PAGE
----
Chavez to Troops: Thanks for the ‘Loyalty and Love’
By Dialogo January 18, 2013
Lying in a Havana hospital bed as he recovers from cancer surgery, President Hugo Chavez thanked Venezuela’s military for their loyalty and love, the vice president said on January 16.
Nicolas Maduro told a military audience the president expressed this message to Science Minister Jorge Arreaza, who is Chavez’s son-in-law and is with him in Cuba.
“He told us to pass on to the Armed Forces, from the bottom of his heart, all of his gratitude for so much loyalty from you toward the commander, a humble soldier of this country,” said Maduro, who saw Chavez over the weekend in Havana.
“Thanks to everyone for so much loyalty and so much love,” Maduro said, quoting Arreaza as quoting Chavez, a former military officer who is now 58.
Chavez underwent a fourth cancer operation on December 11 in Havana, and remains there recovering. His latest complication is a pulmonary infection.
He has not been seen in public since before he left Caracas.
But before he left, he warned the Armed Forces to be on the lookout for any attempt, “from outside or from within,” to destabilize this country, which has the world’s largest proven oil reserves.
At the ceremony at a military academy, Defense Minister Diego Molero said the Armed Forces remain faithful “now more than ever” to Chavez.
And they will respect a Supreme Court ruling upholding a parliamentary vote last week that indefinitely postponed Chavez’s inauguration to a new six-year term following his re-election win back in October.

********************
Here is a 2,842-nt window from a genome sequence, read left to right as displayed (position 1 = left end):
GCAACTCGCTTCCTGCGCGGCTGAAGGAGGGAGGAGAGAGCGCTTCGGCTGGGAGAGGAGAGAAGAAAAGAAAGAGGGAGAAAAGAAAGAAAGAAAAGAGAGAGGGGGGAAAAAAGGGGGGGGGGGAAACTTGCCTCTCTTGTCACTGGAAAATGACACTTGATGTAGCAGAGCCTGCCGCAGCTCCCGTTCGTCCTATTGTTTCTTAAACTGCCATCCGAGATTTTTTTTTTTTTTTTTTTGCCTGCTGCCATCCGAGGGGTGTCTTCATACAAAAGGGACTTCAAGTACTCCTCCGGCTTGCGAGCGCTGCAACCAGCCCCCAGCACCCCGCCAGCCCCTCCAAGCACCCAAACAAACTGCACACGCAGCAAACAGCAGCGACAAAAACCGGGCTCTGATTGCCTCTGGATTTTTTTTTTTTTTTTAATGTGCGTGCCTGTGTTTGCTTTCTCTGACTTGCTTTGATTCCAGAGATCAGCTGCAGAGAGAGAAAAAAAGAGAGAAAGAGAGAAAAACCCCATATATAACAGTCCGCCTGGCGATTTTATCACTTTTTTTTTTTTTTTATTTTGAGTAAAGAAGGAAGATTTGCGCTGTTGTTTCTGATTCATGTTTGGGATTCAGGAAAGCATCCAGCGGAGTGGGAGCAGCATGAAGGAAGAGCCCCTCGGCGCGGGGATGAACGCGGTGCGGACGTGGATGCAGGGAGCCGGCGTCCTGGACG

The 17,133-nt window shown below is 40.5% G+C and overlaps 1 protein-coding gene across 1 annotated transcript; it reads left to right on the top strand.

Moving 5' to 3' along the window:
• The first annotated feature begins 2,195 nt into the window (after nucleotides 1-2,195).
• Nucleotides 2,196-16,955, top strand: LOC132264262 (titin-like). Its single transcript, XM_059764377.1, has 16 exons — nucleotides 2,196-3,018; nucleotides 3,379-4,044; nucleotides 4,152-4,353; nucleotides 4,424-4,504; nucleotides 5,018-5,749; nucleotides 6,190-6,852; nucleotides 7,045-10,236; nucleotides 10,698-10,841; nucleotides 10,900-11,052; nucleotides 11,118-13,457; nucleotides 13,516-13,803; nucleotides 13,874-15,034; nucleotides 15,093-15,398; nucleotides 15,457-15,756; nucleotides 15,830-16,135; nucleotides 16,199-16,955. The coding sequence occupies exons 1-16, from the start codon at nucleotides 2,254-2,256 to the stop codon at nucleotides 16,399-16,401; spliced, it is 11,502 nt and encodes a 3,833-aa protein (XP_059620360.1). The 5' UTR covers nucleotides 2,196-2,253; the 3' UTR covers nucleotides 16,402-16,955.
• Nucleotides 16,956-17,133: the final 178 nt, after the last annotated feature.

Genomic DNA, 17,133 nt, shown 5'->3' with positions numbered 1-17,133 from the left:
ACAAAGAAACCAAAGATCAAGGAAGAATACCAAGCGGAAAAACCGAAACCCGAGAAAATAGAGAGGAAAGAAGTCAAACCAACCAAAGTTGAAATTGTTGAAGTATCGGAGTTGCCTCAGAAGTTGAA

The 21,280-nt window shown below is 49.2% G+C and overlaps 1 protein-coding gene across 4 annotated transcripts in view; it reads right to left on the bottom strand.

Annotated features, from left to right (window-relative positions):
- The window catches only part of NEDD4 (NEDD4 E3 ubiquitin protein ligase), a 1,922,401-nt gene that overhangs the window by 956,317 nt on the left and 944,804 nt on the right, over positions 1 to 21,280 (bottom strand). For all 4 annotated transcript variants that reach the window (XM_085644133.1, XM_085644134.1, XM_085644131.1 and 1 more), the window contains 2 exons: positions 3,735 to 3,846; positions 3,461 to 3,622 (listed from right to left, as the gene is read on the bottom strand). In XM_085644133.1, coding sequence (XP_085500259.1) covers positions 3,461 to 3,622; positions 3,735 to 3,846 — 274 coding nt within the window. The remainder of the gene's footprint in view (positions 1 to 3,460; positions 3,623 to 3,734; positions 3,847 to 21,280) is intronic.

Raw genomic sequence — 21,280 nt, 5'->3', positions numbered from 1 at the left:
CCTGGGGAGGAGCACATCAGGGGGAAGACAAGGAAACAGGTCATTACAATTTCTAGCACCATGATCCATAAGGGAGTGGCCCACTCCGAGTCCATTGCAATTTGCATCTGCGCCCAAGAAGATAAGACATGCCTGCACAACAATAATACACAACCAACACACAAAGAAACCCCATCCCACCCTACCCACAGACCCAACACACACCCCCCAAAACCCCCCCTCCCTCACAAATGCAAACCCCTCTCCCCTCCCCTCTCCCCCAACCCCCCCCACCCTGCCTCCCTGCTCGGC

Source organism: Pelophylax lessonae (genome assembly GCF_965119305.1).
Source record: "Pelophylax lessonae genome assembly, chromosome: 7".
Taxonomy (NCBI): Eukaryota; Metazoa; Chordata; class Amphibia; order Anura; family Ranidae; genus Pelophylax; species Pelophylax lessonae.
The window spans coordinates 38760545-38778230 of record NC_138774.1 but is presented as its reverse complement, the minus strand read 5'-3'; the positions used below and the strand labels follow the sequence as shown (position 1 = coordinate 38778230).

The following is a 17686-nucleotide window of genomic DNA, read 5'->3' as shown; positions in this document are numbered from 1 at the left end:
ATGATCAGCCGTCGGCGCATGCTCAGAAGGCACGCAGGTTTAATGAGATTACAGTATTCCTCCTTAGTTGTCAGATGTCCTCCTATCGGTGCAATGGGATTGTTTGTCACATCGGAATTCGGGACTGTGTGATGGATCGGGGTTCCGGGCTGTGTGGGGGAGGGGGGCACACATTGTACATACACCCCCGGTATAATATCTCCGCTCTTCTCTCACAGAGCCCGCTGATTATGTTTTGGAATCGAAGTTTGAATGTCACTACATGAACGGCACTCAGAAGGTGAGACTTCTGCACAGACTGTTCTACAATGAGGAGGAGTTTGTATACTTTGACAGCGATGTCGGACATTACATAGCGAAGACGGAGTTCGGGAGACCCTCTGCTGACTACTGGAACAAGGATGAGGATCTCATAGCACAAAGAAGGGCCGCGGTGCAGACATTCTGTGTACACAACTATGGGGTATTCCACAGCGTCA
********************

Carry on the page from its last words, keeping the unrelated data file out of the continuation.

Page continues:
Chavez’s absence and silence has unsettled many Venezuelans. Some in the opposition complain that the country is in effect, and illegally, being ruled from Cuba and with Cuban influence.
No gesture goes unnoticed as a nation so thoroughly dominated by the populist comandante goes without him and ponders an uncertain future.
For instance, the official government gazette published a decree in which Elias Jaua was named as Venezuela’s new foreign minister.
The decree is dated in Caracas and carries the stamped signature of Chavez.
Henrique Capriles, a state governor whom Chavez beat in Venezuela’s October presidential election, said it was puzzling that the decree on the new foreign minister carried the president’s name.
“If the president of the republic can sign decrees, I call on him to appear, speak to Venezuela and tell us what is happening in this government, because what Venezuela has is ‘dis-government’,” Capriles said.
The government has been releasing minimal information on the condition of Chavez, who first came to power in 1999.
Many in Venezuela find it hard to believe the flamboyant Chavez, a near fixture on television and radio for more than a decade — would not address the nation in some way if he were able to do so.
Chavez’s absence, combined with his decision to be treated in secrecy in strictly-controlled communist Cuba, has fueled questions about his health and the future of his leftist “Bolivarian Revolution.”
The suck-up gringos, they know what our leaders are doing, have relationships with whomever they want without consulting anyone but the gringos. Consulting with the North is over, they ones who decide now are the countries of our Latin America. It is inexact or at the least hardly credible to say that the President sent the message. Since December 08, 2012, the President can't be seen anywhere, consequently, nobody can be sure of the veracity of that message.